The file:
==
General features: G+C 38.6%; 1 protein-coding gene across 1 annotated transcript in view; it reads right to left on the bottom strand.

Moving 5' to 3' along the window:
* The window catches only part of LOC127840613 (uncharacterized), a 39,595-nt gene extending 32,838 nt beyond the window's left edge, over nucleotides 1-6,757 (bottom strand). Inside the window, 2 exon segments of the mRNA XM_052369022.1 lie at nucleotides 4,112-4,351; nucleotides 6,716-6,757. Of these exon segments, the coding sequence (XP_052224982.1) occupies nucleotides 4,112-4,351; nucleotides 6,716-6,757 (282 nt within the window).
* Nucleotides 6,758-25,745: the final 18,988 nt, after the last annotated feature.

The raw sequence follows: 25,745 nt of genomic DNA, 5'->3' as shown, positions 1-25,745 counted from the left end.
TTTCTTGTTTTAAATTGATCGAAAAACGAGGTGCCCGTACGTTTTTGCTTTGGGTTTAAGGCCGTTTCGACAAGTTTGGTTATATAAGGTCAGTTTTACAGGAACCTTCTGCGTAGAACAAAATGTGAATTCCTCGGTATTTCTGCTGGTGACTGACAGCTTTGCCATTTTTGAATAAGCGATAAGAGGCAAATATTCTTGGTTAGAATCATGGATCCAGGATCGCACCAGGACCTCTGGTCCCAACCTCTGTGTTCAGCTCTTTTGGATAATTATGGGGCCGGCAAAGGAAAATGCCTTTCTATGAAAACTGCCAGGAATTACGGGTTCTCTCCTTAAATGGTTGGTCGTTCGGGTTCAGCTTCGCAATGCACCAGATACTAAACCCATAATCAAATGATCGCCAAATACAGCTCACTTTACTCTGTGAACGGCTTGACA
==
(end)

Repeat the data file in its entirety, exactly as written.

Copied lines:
General features: G+C 38.6%; 1 protein-coding gene across 1 annotated transcript in view; it reads right to left on the bottom strand.

Moving 5' to 3' along the window:
* The window catches only part of LOC127840613 (uncharacterized), a 39,595-nt gene extending 32,838 nt beyond the window's left edge, over nucleotides 1-6,757 (bottom strand). Inside the window, 2 exon segments of the mRNA XM_052369022.1 lie at nucleotides 4,112-4,351; nucleotides 6,716-6,757. Of these exon segments, the coding sequence (XP_052224982.1) occupies nucleotides 4,112-4,351; nucleotides 6,716-6,757 (282 nt within the window).
* Nucleotides 6,758-25,745: the final 18,988 nt, after the last annotated feature.

The raw sequence follows: 25,745 nt of genomic DNA, 5'->3' as shown, positions 1-25,745 counted from the left end.
TTTCTTGTTTTAAATTGATCGAAAAACGAGGTGCCCGTACGTTTTTGCTTTGGGTTTAAGGCCGTTTCGACAAGTTTGGTTATATAAGGTCAGTTTTACAGGAACCTTCTGCGTAGAACAAAATGTGAATTCCTCGGTATTTCTGCTGGTGACTGACAGCTTTGCCATTTTTGAATAAGCGATAAGAGGCAAATATTCTTGGTTAGAATCATGGATCCAGGATCGCACCAGGACCTCTGGTCCCAACCTCTGTGTTCAGCTCTTTTGGATAATTATGGGGCCGGCAAAGGAAAATGCCTTTCTATGAAAACTGCCAGGAATTACGGGTTCTCTCCTTAAATGGTTGGTCGTTCGGGTTCAGCTTCGCAATGCACCAGATACTAAACCCATAATCAAATGATCGCCAAATACAGCTCACTTTACTCTGTGAACGGCTTGACA